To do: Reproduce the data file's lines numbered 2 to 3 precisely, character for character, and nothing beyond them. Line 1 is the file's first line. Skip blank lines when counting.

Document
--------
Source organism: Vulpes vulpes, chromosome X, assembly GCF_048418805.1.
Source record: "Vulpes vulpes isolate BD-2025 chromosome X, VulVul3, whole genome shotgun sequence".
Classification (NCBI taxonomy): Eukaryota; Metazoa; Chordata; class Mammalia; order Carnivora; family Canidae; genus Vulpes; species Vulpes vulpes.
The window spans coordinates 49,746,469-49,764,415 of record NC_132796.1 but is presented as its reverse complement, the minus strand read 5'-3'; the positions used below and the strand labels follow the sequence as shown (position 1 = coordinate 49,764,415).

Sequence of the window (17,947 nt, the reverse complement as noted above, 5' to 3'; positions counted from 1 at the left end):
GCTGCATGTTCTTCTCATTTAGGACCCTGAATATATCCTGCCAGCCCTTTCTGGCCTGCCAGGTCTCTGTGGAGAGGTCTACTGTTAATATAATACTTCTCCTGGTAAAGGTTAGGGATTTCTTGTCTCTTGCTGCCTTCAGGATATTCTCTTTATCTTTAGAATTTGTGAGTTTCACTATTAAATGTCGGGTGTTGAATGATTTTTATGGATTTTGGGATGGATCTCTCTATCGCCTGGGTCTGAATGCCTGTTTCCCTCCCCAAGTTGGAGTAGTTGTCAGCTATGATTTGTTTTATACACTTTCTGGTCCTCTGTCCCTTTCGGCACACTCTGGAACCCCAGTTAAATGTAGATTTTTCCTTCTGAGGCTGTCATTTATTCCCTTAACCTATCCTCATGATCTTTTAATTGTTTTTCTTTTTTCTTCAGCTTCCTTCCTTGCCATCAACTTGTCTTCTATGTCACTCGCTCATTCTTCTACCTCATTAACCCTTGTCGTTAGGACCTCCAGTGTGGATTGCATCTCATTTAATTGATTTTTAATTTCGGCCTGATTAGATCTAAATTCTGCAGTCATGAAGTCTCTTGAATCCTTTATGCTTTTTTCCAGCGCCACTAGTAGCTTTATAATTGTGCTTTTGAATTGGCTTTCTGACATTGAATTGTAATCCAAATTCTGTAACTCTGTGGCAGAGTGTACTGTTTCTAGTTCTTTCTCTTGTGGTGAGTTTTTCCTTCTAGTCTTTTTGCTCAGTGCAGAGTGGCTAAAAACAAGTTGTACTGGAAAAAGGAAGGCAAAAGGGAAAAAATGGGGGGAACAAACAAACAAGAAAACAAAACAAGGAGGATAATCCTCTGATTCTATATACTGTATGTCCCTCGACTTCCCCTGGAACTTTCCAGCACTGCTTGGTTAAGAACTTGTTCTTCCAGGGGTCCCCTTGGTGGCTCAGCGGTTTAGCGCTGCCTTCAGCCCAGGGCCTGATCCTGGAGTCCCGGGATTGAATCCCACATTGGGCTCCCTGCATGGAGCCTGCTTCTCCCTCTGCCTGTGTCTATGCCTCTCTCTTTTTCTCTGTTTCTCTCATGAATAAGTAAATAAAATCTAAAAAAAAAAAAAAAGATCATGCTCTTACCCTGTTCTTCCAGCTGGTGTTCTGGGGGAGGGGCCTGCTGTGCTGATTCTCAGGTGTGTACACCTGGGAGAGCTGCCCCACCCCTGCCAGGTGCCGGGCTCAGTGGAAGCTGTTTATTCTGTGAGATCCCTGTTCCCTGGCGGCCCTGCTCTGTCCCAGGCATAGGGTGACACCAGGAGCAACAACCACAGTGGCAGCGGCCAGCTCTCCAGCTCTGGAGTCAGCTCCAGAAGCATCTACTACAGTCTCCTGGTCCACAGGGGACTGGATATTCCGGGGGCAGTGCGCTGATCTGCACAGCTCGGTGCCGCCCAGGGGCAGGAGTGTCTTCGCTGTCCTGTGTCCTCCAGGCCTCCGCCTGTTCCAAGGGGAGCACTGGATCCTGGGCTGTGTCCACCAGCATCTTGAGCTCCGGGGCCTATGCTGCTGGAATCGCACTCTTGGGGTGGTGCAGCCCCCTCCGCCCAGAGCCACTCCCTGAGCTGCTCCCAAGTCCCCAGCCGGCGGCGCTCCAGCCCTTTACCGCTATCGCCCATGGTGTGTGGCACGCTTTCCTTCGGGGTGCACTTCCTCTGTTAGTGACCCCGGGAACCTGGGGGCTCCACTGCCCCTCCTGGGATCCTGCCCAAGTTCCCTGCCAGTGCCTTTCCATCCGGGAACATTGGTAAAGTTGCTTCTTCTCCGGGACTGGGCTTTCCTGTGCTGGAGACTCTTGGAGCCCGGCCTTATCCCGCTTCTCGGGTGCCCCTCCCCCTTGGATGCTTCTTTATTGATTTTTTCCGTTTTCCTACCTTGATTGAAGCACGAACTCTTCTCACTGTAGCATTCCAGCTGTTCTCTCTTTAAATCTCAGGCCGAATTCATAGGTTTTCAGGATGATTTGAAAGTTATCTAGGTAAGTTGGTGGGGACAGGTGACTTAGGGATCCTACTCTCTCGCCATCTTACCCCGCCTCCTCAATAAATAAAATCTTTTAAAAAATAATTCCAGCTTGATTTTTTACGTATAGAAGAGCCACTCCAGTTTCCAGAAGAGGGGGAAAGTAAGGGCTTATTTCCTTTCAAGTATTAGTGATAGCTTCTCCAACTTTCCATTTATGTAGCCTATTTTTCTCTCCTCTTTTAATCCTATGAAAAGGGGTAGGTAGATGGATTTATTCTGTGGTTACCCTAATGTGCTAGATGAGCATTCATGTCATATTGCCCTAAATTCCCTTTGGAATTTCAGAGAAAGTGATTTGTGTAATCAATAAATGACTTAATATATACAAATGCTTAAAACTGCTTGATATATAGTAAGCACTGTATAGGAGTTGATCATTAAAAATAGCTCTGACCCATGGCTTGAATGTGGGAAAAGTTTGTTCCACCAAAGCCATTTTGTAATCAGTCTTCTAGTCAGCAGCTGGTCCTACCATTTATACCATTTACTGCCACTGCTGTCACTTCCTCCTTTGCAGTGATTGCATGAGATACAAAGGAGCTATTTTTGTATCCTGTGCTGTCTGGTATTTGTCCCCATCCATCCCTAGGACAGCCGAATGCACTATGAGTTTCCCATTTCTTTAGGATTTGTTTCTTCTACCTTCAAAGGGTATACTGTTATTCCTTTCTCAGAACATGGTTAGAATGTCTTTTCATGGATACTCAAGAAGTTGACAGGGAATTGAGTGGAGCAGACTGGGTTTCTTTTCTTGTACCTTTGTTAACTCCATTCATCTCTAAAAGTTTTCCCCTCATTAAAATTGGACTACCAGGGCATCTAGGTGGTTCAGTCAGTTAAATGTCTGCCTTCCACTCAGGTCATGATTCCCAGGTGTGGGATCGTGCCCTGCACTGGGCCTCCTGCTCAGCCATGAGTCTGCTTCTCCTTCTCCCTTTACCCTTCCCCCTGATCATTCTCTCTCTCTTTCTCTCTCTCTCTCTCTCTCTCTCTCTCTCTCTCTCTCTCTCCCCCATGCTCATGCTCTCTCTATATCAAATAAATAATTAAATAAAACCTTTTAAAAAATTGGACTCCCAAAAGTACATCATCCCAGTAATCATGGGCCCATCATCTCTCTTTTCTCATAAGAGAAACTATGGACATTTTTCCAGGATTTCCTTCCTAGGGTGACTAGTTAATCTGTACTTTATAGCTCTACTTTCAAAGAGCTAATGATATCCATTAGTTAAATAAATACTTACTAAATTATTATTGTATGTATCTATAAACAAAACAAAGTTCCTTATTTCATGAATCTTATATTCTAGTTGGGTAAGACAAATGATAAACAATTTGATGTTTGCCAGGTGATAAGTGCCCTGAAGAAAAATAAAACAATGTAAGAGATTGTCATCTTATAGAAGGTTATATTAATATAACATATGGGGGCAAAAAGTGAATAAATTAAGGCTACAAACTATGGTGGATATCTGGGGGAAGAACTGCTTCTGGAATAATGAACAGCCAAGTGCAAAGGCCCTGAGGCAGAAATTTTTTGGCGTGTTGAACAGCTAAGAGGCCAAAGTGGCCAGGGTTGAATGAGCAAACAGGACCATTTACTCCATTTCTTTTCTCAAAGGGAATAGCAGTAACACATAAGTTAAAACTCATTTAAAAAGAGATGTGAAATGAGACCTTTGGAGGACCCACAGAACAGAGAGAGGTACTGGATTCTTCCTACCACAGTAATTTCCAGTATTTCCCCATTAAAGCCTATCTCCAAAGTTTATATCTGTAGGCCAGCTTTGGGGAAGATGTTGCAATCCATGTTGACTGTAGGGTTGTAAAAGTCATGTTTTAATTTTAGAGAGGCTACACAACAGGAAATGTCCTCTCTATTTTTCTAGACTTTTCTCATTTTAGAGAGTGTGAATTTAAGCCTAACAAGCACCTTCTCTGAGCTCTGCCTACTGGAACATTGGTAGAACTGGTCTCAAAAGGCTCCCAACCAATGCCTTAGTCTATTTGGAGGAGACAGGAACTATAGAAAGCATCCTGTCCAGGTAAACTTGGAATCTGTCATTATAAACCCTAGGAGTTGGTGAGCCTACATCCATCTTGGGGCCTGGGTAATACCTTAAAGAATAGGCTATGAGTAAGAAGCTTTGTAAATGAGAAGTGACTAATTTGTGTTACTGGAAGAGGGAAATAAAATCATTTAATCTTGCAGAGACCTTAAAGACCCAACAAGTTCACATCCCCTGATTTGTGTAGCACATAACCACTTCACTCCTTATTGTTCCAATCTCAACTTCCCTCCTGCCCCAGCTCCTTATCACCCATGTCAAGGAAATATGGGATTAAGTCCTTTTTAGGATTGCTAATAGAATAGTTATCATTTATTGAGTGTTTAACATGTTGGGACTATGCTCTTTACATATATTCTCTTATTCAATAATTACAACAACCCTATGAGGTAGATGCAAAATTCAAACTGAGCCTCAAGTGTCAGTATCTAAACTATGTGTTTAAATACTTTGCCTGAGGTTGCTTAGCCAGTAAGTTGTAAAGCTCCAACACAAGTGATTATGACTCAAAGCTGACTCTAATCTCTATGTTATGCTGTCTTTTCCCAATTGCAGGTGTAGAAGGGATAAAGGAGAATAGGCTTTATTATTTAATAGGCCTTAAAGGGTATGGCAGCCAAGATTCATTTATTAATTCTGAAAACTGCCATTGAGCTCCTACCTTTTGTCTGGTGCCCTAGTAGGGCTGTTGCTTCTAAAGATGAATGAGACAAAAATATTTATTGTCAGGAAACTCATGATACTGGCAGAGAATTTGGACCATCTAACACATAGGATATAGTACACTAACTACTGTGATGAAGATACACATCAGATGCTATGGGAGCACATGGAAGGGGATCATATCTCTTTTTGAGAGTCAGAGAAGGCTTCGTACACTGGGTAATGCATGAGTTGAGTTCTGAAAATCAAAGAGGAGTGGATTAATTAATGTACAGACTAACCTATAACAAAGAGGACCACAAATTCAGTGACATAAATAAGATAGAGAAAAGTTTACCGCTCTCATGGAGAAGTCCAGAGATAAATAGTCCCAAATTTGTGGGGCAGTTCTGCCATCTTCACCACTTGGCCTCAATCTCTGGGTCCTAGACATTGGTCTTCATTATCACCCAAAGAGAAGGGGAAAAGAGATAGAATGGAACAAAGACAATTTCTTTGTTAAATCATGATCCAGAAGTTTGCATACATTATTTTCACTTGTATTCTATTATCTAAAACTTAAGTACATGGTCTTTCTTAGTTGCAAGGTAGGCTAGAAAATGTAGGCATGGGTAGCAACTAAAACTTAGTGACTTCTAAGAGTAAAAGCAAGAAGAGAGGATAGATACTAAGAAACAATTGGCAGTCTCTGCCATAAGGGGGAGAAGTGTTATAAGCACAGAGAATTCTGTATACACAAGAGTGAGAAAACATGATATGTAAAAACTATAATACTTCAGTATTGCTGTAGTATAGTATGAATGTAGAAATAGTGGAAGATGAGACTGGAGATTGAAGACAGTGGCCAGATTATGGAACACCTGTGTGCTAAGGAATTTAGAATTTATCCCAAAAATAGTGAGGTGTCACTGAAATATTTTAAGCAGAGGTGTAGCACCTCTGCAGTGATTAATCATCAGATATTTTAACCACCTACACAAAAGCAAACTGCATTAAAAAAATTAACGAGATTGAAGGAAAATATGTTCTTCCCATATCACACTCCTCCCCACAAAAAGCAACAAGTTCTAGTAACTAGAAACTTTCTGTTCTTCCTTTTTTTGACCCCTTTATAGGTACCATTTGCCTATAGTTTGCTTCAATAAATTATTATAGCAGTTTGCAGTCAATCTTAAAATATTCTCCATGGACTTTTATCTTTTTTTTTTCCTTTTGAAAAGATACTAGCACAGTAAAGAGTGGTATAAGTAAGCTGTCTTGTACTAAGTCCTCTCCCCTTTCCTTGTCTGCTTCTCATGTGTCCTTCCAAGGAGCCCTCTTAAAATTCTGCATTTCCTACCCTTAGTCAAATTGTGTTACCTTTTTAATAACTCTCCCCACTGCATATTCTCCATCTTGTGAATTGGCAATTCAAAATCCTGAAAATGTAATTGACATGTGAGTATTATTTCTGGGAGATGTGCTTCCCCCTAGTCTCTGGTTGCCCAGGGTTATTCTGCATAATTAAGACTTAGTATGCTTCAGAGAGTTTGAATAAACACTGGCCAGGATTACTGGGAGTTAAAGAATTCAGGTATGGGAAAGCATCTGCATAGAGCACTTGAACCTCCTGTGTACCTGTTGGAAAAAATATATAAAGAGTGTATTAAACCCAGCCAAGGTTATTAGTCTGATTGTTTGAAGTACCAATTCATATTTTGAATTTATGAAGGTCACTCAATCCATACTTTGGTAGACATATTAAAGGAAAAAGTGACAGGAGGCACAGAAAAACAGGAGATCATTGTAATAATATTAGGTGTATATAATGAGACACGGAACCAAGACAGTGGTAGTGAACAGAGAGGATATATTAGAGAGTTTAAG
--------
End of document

Source record: "Vulpes vulpes isolate BD-2025 chromosome X, VulVul3, whole genome shotgun sequence".
Classification (NCBI taxonomy): Eukaryota; Metazoa; Chordata; class Mammalia; order Carnivora; family Canidae; genus Vulpes; species Vulpes vulpes.